HONG KONG (AFP) - Asian markets fell sharply yesterday as US President Donald Trump’s decision to slap new tariffs on China ratcheted up investor fears over the trade war between the world’s top two economies.
The losses in Asia followed a broad-based sell-off on Wall Street, where the Dow finished 1.1 percent lower on Thursday, losing more than 400 points following Trump’s announcement that Washington would impose 10 percent in tariffs on another US$300 billion in Chinese goods.
The decision came just as US markets were rallying on the back of the Federal Reserve’s decision Wednesday to cut interest rates for the first time in more than a decade.
“The 10 percent is for a short-term period and then I can always do much more or I can do less, depending on what happens with respect to a deal,” Trump said at the White House, adding, “it could be lifted up to well beyond 25 percent.”
The announcement means virtually all of the US$660 million in annual trade of goods between the world’s two biggest economies will have tariffs on them, with the new duties set to take effect September 1.
The US decision came after trade negotiators held talks in Shanghai this week, the first face-to-face discussions since Trump and Chinese President Xi Jinping agreed to a truce in June. China warned Friday it would take “countermeasures” if the US followed through on its threat, with the commerce ministry calling the decision a “serious violation” of the June truce.
Negotiators are expected to reconvene in Washington in early September for another round of talks.
On Thursday Trump told reporters he was “not concerned at all” by the negative reaction among investors, saying he had anticipated it. “Trump sent the market in a tailspin,” said Alfonso Esparza, senior market analyst at OANDA.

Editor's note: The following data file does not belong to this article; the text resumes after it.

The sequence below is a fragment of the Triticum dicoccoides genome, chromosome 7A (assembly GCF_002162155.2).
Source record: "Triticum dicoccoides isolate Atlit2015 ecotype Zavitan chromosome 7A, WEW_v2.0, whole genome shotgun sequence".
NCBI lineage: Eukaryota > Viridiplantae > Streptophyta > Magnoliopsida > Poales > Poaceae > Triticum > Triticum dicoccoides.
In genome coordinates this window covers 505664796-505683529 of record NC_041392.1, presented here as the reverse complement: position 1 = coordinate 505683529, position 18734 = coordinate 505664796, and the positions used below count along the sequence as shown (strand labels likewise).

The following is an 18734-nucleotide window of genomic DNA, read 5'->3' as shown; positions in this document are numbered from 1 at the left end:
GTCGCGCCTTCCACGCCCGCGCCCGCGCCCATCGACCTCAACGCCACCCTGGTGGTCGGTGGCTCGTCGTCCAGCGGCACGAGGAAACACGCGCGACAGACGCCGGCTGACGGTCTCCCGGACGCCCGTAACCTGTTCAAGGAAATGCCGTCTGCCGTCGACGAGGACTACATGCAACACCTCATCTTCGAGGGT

“So far, the US consumer has been spared from the tariffs on Chinese goods, but as Trump’s threats grow in scope, so does the potential impact (as) higher costs will have to be passed down from American companies”, he added.
Hong Kong lost 2.4 percent, while Tokyo declined 2.1 percent and Shanghai fell 1.4 percent. Taipei and Seoul also finished down.
European stock markets also tumbled in early trade, with London falling 1.5 percent, while Frankfurt slumped 2.2 percent and Paris was down 2.3 percent.
“Selling will likely lead trade”, Okasan Online Securities said in a note. “There are fresh signs that US-China trade frictions are worsening again” while investors are likely to stay away from buying ahead of the weekend, it added.
Tit-for-tat moves by Japan and South Korea to rescind each other’s favoured export partner status added to the trade jitters, as the US allies spar over a long-running dispute on forced labour during World War II.
A string of South Korean court rulings ordering Japanese companies to compensate forced labour victims has infuriated Japan, which argues the issue was resolved when the two countries normalised ties.
The latest measures come after Tokyo last month tightened the rules on exports of three products key to South Korea’s chip and smartphone industries, raising fears for global supply in the sectors. Oil prices made a cautious recovery after suffering a rout Thursday as Trump’s tariffs announcement fuelled concerns about lower demand, sending Brent plunging seven percent and WTI plummeting 7.9 percent, its worst decline in a session since February 2015.